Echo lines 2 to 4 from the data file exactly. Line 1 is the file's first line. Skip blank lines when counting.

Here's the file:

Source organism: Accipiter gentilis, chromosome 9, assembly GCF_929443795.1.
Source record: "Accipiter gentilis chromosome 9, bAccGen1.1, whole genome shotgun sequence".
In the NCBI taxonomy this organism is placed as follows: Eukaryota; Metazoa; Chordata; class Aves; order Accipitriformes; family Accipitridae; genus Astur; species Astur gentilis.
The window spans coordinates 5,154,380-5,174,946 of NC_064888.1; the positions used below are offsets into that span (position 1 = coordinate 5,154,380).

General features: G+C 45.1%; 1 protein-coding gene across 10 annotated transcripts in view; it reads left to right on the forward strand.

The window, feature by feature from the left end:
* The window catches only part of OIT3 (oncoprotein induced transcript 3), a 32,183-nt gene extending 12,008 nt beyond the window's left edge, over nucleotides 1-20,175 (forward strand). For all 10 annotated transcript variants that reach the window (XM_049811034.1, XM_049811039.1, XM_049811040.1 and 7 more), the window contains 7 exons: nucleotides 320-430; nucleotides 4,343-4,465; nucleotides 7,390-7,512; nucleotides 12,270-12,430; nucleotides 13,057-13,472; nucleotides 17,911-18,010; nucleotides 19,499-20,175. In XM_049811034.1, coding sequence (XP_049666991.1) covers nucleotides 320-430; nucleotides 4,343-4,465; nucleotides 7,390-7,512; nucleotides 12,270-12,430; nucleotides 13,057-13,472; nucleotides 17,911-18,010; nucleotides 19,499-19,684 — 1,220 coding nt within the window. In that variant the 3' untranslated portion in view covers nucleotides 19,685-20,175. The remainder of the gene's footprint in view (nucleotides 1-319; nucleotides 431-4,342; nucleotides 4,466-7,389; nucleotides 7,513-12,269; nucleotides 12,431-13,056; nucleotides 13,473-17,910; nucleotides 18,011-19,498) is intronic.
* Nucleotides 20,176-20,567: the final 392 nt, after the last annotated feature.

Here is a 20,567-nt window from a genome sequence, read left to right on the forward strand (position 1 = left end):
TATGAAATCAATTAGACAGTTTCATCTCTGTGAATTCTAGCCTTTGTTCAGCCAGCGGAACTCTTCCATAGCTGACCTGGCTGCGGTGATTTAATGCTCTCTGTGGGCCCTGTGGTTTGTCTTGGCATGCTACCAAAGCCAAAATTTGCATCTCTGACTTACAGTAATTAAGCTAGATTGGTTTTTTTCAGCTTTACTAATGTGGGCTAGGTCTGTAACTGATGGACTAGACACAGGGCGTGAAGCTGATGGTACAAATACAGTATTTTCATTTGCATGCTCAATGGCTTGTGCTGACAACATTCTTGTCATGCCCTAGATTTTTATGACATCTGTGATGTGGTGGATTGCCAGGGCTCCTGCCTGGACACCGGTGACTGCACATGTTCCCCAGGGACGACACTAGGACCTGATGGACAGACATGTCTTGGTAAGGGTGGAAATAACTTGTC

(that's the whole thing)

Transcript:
Source record: "Accipiter gentilis chromosome 9, bAccGen1.1, whole genome shotgun sequence".
In the NCBI taxonomy this organism is placed as follows: Eukaryota; Metazoa; Chordata; class Aves; order Accipitriformes; family Accipitridae; genus Astur; species Astur gentilis.
The window spans coordinates 5,154,380-5,174,946 of NC_064888.1; the positions used below are offsets into that span (position 1 = coordinate 5,154,380).